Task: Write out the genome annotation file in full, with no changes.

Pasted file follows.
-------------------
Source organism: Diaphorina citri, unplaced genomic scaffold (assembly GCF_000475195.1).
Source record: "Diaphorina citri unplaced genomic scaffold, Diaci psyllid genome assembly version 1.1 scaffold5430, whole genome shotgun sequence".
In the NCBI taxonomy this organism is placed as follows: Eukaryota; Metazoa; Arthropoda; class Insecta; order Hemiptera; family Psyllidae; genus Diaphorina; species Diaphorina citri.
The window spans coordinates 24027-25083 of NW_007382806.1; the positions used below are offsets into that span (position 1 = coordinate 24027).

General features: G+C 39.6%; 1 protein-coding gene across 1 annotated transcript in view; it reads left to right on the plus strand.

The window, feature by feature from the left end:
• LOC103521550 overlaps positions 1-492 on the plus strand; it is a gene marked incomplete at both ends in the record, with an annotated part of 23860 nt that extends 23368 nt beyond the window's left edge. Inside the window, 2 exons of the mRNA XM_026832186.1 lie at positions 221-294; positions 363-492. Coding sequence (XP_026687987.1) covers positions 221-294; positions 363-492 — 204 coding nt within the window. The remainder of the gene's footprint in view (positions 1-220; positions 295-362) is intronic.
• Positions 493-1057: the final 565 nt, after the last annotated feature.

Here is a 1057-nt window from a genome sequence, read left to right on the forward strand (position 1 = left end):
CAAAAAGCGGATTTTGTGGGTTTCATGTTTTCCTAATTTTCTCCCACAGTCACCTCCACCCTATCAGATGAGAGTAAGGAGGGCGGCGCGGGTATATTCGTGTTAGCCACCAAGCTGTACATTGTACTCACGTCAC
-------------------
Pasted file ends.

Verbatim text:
Source organism: Diaphorina citri, unplaced genomic scaffold (assembly GCF_000475195.1).
Source record: "Diaphorina citri unplaced genomic scaffold, Diaci psyllid genome assembly version 1.1 scaffold5430, whole genome shotgun sequence".
In the NCBI taxonomy this organism is placed as follows: Eukaryota; Metazoa; Arthropoda; class Insecta; order Hemiptera; family Psyllidae; genus Diaphorina; species Diaphorina citri.
The window spans coordinates 24027-25083 of NW_007382806.1; the positions used below are offsets into that span (position 1 = coordinate 24027).

General features: G+C 39.6%; 1 protein-coding gene across 1 annotated transcript in view; it reads left to right on the plus strand.

The window, feature by feature from the left end:
• LOC103521550 overlaps positions 1-492 on the plus strand; it is a gene marked incomplete at both ends in the record, with an annotated part of 23860 nt that extends 23368 nt beyond the window's left edge. Inside the window, 2 exons of the mRNA XM_026832186.1 lie at positions 221-294; positions 363-492. Coding sequence (XP_026687987.1) covers positions 221-294; positions 363-492 — 204 coding nt within the window. The remainder of the gene's footprint in view (positions 1-220; positions 295-362) is intronic.
• Positions 493-1057: the final 565 nt, after the last annotated feature.

Here is a 1057-nt window from a genome sequence, read left to right on the forward strand (position 1 = left end):
CAAAAAGCGGATTTTGTGGGTTTCATGTTTTCCTAATTTTCTCCCACAGTCACCTCCACCCTATCAGATGAGAGTAAGGAGGGCGGCGCGGGTATATTCGTGTTAGCCACCAAGCTGTACATTGTACTCACGTCAC